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Campaigners in fight to save Victorian homes in Finsbury Park

PUBLISHED: 15:37 02 May 2017 | UPDATED: 15:37 02 May 2017

The Wilberforce Road development would feature 140 rooms. Picture: Quatro

The Wilberforce Road development would feature 140 rooms. Picture: Quatro

Archant

Sweeping plans to bulldoze a row of Victorian homes in Finsbury Park and replace them with shared flats for young professionals have not gone down well with neighbours.

Wilberforce Road as it looks today. Picture: Russell SmytheWilberforce Road as it looks today. Picture: Russell Smythe

Developers Rainbow Properties are eyeing up Wilberforce Road for 140 en-suite rooms with shared kitchen and living spaces, as well as 16 flats.

But neighbours and heritage experts are fighting the plans. They don’t want the period houses to be knocked down, and are worried about who may be moving in.

They believe it could be used as a hostel – a theory debunked by Quatro, the PR firm working for Rainbow, at a public meeting last week.

“These houses have been around since 1875,” said campaign organiser Hugh White, who lives opposite the stretch of affected houses. “There was no serious bomb damage, and aside from the top end the road is untouched.

Rainbow Properties want to build 140 shared rooms in the block. Picture: QuatroRainbow Properties want to build 140 shared rooms in the block. Picture: Quatro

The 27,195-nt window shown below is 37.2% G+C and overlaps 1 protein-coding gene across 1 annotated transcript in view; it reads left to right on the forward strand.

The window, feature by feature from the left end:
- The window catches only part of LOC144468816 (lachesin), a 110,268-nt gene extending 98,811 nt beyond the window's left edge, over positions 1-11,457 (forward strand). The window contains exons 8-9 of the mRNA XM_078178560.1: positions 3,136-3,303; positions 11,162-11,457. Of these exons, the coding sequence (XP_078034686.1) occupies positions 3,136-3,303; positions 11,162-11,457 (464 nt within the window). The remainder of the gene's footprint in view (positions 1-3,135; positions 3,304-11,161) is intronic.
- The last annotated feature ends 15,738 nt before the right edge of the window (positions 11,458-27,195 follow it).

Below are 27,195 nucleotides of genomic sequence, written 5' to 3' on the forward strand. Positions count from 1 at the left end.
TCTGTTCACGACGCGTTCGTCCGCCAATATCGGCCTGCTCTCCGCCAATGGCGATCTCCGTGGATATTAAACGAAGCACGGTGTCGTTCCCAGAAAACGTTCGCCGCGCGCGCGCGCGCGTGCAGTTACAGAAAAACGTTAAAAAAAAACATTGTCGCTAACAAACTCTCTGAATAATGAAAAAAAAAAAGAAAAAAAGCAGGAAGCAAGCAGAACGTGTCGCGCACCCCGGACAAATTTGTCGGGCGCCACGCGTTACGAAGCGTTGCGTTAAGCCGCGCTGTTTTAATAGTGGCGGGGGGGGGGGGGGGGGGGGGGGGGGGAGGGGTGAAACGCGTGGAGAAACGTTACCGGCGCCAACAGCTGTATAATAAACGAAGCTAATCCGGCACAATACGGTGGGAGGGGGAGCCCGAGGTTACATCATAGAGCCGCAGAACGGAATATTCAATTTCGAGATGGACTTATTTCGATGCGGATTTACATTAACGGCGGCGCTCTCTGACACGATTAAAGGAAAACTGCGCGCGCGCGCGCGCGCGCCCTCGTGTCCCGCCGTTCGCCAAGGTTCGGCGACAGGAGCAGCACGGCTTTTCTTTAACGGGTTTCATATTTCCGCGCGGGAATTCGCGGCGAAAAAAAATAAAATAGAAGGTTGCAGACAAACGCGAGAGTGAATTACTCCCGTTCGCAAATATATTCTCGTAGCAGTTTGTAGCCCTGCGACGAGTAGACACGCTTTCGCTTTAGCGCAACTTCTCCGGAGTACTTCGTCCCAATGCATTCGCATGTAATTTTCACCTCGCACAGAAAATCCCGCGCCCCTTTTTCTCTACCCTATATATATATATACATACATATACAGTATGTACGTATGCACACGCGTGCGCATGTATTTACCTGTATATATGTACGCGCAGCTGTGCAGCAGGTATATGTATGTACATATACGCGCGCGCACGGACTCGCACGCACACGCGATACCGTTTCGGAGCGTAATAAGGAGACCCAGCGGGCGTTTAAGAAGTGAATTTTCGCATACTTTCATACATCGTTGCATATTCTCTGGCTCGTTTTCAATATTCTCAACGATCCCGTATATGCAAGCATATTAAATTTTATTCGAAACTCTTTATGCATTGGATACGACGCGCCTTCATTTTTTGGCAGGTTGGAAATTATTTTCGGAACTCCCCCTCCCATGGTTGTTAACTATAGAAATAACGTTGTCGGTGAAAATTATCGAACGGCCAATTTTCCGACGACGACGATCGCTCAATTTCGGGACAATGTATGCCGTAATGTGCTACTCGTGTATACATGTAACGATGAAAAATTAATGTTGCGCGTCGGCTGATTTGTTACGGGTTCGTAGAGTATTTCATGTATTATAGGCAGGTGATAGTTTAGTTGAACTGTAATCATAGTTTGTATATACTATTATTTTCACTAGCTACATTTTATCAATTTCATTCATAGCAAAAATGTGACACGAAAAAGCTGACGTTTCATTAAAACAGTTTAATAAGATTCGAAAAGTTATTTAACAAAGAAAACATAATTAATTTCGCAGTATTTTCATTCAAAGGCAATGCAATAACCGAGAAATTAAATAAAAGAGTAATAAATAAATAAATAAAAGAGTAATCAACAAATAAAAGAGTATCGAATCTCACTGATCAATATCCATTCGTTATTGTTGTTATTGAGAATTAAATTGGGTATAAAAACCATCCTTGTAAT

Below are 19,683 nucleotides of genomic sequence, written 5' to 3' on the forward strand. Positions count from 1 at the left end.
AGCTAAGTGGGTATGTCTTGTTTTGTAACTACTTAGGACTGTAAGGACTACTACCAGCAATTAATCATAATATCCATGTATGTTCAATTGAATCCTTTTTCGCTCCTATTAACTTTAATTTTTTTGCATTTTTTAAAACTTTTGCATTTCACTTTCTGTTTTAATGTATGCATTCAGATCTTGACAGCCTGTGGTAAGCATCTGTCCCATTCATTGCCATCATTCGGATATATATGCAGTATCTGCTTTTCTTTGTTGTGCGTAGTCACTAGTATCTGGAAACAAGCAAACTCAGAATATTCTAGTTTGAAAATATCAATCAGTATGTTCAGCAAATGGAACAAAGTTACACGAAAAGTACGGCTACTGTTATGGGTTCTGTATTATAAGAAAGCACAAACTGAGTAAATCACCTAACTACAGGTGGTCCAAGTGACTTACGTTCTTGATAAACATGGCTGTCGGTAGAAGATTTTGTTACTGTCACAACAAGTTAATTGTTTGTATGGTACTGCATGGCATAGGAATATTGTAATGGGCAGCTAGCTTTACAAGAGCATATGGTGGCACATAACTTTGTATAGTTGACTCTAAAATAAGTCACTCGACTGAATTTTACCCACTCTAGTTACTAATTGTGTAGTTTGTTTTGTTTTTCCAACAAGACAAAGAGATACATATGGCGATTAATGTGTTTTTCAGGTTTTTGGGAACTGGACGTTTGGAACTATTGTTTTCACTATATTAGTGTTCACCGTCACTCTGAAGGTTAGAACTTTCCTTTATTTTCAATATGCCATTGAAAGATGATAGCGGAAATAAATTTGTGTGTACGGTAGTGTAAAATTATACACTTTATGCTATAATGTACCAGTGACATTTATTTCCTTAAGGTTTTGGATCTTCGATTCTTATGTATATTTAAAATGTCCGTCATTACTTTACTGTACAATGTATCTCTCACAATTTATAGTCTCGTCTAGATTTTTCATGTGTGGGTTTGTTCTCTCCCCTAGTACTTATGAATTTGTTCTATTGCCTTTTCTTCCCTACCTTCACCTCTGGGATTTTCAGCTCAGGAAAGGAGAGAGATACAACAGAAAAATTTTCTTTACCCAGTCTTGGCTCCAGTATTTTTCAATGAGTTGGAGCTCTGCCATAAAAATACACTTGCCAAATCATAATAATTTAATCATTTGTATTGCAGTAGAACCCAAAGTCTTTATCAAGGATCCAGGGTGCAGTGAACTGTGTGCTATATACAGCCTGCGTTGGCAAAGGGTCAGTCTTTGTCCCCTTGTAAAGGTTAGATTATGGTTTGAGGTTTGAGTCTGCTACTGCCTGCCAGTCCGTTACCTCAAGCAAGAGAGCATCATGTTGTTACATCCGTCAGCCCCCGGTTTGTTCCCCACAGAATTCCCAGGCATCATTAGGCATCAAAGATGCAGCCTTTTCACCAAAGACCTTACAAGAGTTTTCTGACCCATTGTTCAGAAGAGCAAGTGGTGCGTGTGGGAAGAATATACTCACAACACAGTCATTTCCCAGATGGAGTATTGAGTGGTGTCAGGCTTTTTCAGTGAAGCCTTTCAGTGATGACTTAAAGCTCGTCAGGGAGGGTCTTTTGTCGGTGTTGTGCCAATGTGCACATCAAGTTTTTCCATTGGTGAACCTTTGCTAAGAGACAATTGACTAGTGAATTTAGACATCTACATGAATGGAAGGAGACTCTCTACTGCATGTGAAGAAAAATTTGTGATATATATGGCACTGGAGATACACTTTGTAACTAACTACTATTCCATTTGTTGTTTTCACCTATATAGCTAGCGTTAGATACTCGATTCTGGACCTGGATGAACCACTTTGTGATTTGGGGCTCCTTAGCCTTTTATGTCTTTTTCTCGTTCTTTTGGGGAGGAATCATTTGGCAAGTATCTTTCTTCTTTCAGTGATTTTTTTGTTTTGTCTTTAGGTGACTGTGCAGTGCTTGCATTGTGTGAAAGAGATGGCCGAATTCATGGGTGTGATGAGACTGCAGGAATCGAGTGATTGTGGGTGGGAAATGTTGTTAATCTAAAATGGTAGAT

“There is a great deal of concern about it.”

About 160 people have backed the campaign against the development, and Hugh is also concerned about the prospect of light wells on the pavement side and set back extra stories creating an “institutional” look.

Nick Perry, chairman of the Hackney Society planning group, accepted that during a housing crisis some heritage must be sacrificed, but said the buildings replacing it must have great public benefit.

He added: “Wilberforce Road, in something of a forgotten corner of the borough, has been under-appreciated for decades. The street, and those parallel, contains some of the finest examples of Victorian semis and villas in the borough.

“The wholesale demolition of a swath of them – in perfectly good condition – self-evidently destroys the character of the street.

“So what replaces them is critical, and the design seen at the exhibition doesn’t come close to being acceptable.”

The buildings in question run from number 3 to number 27 and include the Central Park Hotel, which was sold in a multi-million-pound dealin 2015 but remains open.

A planning application is expected to be submitted to Hackney Council within weeks. Quatro said of the meeting: “Some people assumed the homes were going to be for criminals or drug dealers, which they aren’t.

“It’s going to be purpose-built houses in multiple occupation [HMOs] for people who want modern, secure space.”

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